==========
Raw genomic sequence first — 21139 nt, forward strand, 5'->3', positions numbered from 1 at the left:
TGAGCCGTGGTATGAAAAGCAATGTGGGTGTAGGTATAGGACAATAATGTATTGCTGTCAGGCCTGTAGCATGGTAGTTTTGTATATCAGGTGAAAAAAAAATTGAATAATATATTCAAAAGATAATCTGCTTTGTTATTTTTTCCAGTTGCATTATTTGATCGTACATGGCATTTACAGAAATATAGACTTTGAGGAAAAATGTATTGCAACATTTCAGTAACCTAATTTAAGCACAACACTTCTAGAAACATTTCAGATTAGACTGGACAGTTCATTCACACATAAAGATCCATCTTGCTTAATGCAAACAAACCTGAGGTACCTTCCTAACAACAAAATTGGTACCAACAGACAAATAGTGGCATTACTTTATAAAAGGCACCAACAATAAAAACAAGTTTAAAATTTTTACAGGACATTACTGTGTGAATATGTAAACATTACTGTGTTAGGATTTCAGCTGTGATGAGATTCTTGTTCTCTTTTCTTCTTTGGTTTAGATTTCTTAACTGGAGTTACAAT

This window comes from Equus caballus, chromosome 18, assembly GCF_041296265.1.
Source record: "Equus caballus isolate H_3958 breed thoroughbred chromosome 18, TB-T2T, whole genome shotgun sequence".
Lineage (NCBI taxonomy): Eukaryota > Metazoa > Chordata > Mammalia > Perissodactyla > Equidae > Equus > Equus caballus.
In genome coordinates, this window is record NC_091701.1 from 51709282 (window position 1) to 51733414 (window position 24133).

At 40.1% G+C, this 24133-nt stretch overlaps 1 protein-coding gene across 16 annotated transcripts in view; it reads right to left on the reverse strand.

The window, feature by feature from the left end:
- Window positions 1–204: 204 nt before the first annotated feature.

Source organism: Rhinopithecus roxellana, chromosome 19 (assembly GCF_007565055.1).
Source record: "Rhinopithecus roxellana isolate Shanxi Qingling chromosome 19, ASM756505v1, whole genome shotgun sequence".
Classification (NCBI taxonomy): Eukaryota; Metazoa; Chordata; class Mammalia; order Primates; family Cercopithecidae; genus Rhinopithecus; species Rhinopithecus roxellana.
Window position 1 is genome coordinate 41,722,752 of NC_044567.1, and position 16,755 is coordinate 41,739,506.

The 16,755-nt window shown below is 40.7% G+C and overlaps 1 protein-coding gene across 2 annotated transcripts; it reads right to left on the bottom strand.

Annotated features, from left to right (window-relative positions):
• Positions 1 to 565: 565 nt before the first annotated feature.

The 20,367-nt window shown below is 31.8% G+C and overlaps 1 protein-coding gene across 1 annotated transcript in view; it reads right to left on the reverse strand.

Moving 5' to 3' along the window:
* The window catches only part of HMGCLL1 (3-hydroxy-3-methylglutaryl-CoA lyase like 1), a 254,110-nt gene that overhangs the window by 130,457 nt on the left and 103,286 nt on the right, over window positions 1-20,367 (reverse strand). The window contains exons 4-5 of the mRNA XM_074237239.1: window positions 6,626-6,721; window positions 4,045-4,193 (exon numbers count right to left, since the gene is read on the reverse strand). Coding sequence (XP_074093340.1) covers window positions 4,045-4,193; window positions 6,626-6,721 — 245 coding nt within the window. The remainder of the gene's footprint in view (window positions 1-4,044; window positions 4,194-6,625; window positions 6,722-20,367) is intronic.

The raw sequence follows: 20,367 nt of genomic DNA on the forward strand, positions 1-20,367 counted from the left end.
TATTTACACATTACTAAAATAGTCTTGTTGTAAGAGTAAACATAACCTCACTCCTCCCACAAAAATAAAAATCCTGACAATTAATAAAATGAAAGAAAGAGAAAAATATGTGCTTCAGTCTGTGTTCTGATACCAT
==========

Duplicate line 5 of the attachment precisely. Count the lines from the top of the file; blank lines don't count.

Lineage (NCBI taxonomy): Eukaryota > Metazoa > Chordata > Mammalia > Perissodactyla > Equidae > Equus > Equus caballus.